Running a marathon can be a good excuse to visit somewhere new. Many city marathons are run in and around dramatic and historic cityscapes, but what if there was a way to enjoy your experience of the city without ruining it by running. Well, dear reader, read on to find the best places to visit instead of doing a city marathon…
To be fair, the route does pass near several of the city’s great landmarks. However, why not skip the boring runny bit and go and stand in a queue to see a crap painting of a lady smiling? Or perhaps stand in a different queue to go up a big pile of scaffolding? Or maybe try their latest attraction: the open air cathedral?
The marathon route goes past two, maybe three real landmarks – missing out some of the best that the city has to offer. Honestly, you’ll barely see a waxwork on the marathon course, but there’s a whole museum dedicated to them with a lovely queue on one of the city’s most overlooked dual carriageways.
Obviously, the marathon here has a considerable history, but if you’ve failed to qualify, or just don’t give a shit about running, why not get your history rocks off with a visit to the Plimoth Plantation living history museum. Here you can listen as hordes of schoolchildren are told about the life of the early settlers and how they got to be such good friends with the locals. If you really feel the need to get some miles under your belt, then Boston’s Freedom Trail could be just what you’re after. At 2.5 miles long it may seem a bit intimidating, but if you’re concerned then guided tours are available.
If you’re bothering to travel halfway around the world to get here, why would you bother wasting 2 – 8 hours running when there’s so much more to see? Why not visit the fish market, or the Big Wheel (which is a lot more exciting than it sounds, honest)
People come here to run their fast marathons because it’s flat and Germanly efficient, but if you’ve ambled flat out for 26.2 miles to get there, you’re hardly likely to give the 18th-century neoclassical monument you finish at the attention it deserves. Instead, go marvel at its twelve doric columns with a Weißbier in hand and soak in the history.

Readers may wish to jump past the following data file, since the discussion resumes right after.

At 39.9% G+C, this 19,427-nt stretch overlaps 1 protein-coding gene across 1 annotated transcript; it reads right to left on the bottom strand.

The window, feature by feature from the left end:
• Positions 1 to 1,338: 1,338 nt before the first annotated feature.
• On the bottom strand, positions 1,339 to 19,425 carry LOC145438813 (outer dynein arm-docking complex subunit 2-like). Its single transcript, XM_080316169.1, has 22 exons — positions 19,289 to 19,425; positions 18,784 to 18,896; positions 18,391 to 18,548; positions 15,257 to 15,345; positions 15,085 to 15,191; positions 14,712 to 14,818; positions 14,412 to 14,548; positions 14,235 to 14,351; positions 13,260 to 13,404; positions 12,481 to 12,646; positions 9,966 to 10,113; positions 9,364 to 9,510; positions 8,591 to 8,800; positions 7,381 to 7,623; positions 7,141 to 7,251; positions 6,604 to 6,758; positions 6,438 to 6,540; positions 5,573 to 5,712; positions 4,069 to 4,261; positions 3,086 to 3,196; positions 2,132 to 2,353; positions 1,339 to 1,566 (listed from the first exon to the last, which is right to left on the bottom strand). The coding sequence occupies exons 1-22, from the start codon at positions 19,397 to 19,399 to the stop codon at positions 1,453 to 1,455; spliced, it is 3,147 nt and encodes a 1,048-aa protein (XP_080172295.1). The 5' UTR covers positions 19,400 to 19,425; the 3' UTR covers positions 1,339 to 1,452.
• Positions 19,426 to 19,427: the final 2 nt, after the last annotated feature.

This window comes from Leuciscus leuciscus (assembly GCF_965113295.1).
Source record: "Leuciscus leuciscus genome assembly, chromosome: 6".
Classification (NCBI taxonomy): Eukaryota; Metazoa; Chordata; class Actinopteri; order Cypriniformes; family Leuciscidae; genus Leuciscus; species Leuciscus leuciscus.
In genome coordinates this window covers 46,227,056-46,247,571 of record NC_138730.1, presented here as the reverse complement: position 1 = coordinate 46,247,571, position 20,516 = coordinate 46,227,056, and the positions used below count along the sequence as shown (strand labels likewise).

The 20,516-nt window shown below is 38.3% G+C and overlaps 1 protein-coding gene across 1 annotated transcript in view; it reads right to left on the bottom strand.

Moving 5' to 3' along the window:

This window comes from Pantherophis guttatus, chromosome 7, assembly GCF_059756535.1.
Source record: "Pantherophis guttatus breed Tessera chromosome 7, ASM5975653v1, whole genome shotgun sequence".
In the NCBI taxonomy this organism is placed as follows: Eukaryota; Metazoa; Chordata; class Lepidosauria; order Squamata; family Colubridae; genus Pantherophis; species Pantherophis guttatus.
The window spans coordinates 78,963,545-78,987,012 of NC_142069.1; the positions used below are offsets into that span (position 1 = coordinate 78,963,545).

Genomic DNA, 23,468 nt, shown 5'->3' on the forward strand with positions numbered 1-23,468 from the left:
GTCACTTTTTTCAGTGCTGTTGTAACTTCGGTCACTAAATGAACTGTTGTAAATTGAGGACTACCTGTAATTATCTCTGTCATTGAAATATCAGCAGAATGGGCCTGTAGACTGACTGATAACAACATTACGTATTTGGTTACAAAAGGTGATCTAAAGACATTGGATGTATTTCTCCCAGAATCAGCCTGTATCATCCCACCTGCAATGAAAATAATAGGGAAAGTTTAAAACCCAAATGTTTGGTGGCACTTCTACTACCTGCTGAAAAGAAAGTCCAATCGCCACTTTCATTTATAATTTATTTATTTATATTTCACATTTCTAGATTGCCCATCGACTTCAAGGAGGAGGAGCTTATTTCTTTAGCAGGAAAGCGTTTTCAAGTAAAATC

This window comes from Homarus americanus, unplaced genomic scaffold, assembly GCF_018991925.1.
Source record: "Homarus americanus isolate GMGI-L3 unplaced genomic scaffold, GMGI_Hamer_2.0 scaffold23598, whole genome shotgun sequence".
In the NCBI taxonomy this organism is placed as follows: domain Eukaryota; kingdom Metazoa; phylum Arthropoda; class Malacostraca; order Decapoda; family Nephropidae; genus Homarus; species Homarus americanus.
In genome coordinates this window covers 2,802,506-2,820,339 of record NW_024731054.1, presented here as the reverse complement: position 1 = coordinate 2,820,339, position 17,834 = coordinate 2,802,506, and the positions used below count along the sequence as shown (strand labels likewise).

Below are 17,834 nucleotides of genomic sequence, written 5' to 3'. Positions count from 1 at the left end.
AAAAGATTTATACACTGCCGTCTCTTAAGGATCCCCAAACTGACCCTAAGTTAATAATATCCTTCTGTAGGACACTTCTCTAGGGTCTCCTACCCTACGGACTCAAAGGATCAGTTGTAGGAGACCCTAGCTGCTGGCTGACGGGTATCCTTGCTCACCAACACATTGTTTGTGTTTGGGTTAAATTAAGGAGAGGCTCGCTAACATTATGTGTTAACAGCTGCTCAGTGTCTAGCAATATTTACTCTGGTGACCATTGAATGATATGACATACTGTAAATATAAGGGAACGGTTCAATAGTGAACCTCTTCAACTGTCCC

Did you know there was a marathon here? I didn’t. But who cares – you’re in Hawaii. Fuck the marathon, put on a grass skirt and go surfing or something.
Another flat, dull plod around a European capital. Unless you’re smacked off your face on mushrooms you could be frankly anywhere. Even Rotterdam. Take the day off, and go see some paintings, or a windmill, or spark a financial crash by buying tulips.
8. New York
The city that never sleeps has heaps to do that doesn’t involve running. Frankly if you can’t think of anything better to do here then I despair for you. Have you heard of Times Square? Central Park? The Brooklyn-Battery Tunnel Ventilator Building on Battery Place?
Frankly if you’re going to run a marathon in Greece and not do the 150 miles from Athens to Sparta then you’re already taking the piss. Why bother? Go see the Parthenon, or the Temple of Poseidon, then drink a bottle of ouzo and listen to Melvyn Bragg explain about Pheidippides and the Persians.
It’s only 12 years old, so no-one’s really heard of it. Don’t bother – the Japanese have a really efficient public transport system so you don’t need to run between landmarks to visit them all. Grab yourself some sushi, watch some sumo wrestling and then go find a temple to zen yourself up. Oh, and if you see my woman, let her know she’s so good to me.
11. Special Mention: Edinburgh
Your time is better spent literally anywhere, so long as you’re actually in Edinburgh.
Author Bio: Richard ‘Spike’ Neal
I’m The Real Allie Bailey™ and I occasionally run, normally when it’s getting near to closing time. Since starting to listen to the BBR podcast I’ve managed to run slower than ever before, and have met a selection of the weirdest (and most wonderful) people on the planet. I treat running as a team sport, largely so I have someone else to blame, and thoroughly recommend rehydration using apple-based beverages.